after a short summer break we are ready to emerge from several weeks in the doldrums 🙂
If you are working with large data sets stored in .csv format, the files are likely to comprise hundreds of MB or several GB of data.
Importing these csv files using the common
read.table command will take a considerable amount of time. While you can surely tweak
read.table to run a bit faster by knowing your data set and specifying the parameters accordingly or simply use
scan instead, the fastest and most convenient method I came across so far is to use
fread from the package
data.table is a really helpful package that improves efficiency in R if you work with large csv files.
Here is a short comparison of how the running time of R improves when using
fread instead of
read.table on a randomly generated data set. Our random data set will feature more than 8 million rows and 8 columns and comprises around 570 MB of data:
library(data.table) n <- as.numeric(Sys.Date())*500 sampledata <- data.table( r1 = sample(1:10000, n, replace=TRUE), r2 = rnorm(n), r3 = sample(1:5000, n, replace=TRUE), r4 = sample(c("one","two","three","four","five"), n, replace=TRUE), r5 = rpois(n, lambda = 2000), r6 = sample(state.name, n, replace=TRUE), r7 = runif(n, 0, 42) ) write.table(sampledata,"sample.csv", sep=",", quote=FALSE) system.time(df1 <- read.table("sample.csv", sep=",")) system.time(df2 <- fread("sample.csv"))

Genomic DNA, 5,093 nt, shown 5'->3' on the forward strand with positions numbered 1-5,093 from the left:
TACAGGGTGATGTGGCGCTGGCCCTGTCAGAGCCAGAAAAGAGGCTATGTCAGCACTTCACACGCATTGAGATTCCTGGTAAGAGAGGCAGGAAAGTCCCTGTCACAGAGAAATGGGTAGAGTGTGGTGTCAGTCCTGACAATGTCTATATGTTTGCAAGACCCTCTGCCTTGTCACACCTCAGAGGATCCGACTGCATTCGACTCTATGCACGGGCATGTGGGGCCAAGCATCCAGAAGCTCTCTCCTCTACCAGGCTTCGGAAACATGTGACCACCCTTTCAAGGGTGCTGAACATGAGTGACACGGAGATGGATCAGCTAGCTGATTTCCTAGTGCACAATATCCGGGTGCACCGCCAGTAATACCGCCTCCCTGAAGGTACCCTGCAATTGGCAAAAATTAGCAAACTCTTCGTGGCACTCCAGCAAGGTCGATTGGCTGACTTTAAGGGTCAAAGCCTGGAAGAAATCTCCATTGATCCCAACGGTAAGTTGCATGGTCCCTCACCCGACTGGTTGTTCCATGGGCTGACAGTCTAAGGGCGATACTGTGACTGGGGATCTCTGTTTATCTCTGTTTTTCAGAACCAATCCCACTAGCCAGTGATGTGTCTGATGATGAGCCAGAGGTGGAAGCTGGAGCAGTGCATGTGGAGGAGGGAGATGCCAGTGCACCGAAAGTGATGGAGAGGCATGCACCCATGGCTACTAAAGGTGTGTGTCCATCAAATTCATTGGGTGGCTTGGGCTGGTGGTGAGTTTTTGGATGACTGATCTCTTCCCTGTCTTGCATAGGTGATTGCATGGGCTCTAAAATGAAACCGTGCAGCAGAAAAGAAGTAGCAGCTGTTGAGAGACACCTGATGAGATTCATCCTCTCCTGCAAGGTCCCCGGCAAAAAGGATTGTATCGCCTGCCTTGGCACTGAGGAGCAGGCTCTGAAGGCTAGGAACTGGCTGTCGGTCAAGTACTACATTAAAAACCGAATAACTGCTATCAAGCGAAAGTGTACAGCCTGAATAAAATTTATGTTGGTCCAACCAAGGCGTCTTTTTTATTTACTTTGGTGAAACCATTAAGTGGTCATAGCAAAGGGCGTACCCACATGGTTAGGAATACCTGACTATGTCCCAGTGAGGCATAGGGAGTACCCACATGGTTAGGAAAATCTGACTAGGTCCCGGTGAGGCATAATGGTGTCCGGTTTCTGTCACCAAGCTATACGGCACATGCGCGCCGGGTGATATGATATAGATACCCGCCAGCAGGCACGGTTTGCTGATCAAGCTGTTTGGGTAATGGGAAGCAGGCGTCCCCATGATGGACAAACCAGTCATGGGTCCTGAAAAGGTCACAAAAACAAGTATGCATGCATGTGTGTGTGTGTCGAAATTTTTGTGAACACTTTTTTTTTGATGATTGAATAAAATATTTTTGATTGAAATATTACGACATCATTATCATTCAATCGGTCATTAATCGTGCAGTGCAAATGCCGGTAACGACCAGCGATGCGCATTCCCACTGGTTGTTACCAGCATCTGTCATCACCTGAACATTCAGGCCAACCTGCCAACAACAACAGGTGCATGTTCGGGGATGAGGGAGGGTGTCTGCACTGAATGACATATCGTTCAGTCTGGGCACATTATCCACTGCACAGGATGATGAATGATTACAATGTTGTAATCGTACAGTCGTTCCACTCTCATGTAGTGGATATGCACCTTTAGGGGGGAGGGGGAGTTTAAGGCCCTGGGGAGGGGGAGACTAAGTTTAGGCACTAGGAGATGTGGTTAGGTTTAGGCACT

The results are quite obvious: while it takes more than 100 seconds to read all data using the basic
read.table command, using
fread completes this task in less than 20 seconds:
system.time(df1 <- read.table("sample.csv", sep=",")) user system elapsed 105.23 2.09 108.48 system.time(df2 <- fread("sample.csv")) Read 8336000 rows and 8 (of 8) columns from 0.566 GB file in 00:00:18 user system elapsed 16.94 0.20 17.40